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Posted 13 Jan 2016
You're right. 'excluding' would be exactly what I want. This or a simpler one, 'excl'. Do you know how I could get started getting in contact with the python devs to get this idea rolling?
Not very good with duplicates?! The whole purpose of a set is that it, specifically, does not allow duplicates. Sets and Frozensets
In my statement, it is not significant that the set comprehension produces the same resultset as the list-comp. version; what is significant is that the result is a set, so that the set difference operator '-' can be used with it.
Yes, I never had to use a Set before so I couldn't know. Thank you for the informative link. This is such a great forum and you're very kind to help me with this.
Posted 13 Jan 2016
Posted 13 Jan 2016They are cryptic (like anything) on first meeting, but elegant IMO once we understand them.
but I am not attempting to dissuade you from your mission />
Thanks for understanding. Bear in mind that my first idea was to let 'very first time users' have a better grasp of logic before they actually dive in the code (I'm really not saying list comprehension is bad or that it shouldn't be used. I use it all the time and even with a but statement I'd use them). I think something along the 'but' statement would make python more readable (because it's one of the first goals of python) and more approachable, lowering the time needed to get into more concrete problems and negating the time you'd need to grasp all concepts around lists. I've been around beginners a lot lately and I think such a keyword would be a game changer for newcomers. Also, even after years of programming, I'm sure even pros could use such a simple and elegant 'but' keyword to achieve their simple goal without diving into list comprehension, much like we did with the 'in' statement, or inline ifs. All those are 'unnecessary' until you use them. Then they become part of daily coding life.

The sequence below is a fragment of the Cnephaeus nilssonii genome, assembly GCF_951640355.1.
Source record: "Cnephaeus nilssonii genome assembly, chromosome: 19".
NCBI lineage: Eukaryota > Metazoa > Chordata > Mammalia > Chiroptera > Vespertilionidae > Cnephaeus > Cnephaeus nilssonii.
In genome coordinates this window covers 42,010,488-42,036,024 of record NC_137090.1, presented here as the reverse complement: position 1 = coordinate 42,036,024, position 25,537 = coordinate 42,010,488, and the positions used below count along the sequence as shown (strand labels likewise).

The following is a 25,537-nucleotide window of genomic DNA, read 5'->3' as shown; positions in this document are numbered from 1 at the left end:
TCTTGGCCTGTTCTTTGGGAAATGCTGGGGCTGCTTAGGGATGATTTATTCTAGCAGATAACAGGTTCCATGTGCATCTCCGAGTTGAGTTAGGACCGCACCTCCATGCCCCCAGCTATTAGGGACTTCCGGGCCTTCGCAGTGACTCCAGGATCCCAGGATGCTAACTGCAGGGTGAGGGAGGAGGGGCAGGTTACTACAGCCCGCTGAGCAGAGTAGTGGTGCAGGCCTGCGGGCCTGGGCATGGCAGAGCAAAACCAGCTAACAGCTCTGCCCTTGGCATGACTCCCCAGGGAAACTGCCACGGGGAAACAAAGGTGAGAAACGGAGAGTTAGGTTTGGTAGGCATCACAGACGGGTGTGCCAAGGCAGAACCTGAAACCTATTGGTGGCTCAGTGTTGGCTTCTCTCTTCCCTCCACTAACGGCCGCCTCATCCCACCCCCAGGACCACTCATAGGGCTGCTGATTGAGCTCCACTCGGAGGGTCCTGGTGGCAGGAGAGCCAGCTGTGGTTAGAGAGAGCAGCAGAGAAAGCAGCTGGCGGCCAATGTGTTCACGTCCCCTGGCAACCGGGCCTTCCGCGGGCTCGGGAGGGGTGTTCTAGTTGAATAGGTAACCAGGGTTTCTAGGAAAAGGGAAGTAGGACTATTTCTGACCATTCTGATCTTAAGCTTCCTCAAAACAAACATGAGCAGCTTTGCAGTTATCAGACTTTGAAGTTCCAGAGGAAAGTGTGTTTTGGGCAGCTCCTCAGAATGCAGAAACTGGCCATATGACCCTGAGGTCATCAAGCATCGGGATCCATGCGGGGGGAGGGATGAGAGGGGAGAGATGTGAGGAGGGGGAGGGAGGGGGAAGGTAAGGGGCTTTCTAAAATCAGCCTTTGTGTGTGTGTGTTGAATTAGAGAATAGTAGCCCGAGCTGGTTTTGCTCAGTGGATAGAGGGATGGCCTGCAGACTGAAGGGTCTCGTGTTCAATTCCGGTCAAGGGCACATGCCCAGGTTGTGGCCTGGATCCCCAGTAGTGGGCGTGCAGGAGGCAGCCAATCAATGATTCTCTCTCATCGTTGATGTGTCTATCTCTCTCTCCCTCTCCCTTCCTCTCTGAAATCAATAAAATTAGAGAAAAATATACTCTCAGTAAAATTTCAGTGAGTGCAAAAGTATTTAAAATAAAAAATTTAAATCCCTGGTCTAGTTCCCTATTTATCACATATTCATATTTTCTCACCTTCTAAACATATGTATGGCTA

I really want this idea to develop and make way into the language. Not that it will, but I really want to. Thank you all again for helping me!
Posted 13 Jan 2016There are list comprehensions
y = [x for x in range(1, 19) if x not in (15,16)] print(y) for x in y: print(x)
This is exactly what I'm trying to avoid. The cryptic mess that is list comprehension (at least, for such a simple task as removing 2 elements from a list).
My goal is to imagine a NEW operator that could take care of the most basic task of removing part of a list without diving into those. If you need more control, then, the 'but' statement would be of no use and then you'd need list comprehension. I'm trying to make python even more python-er
maybe something along the lines of
def but(ORIGINAL_LIST, TO_REMOVE): return [x for x in ORIGINAL_LIST if x not in TO_REMOVE]
What I had coded already was this:
class lst(list): def __sub__(l, r): return lst(filter(lambda v: v not in r, l))
which did the exact same thing, but let me use it as a more natural approach:
for i in lst(range(19)) - lst([15, 16]): #where '-' is the 'but' print i
could work, but keep in mind that I want the operator to also work with BOOLean logic.
Posted 13 Jan 2016Well I couldn't have dreamed of a better response. Thank you!
You're right about except. I couldn't make my mind at first! Though, I think using a keyword like 'but' or 'except' would make this even better for reading. But I doubt they'll change anything for such a simple difference.
Now that we have the BOOL problem solved, I think it's time to merge 2 ideas together.
The 'but' or 'except' statement would also work for LISTS.
Here's my second idea:
for i in range(19) but [15, 16]: print i
Still following the same logic, the latter would remove [15, 16] from the range(19), hence resulting in a list like this:
How feasible is this? Because I think that would bring some kind of universal understanding of an 'except this' in a list or logic.
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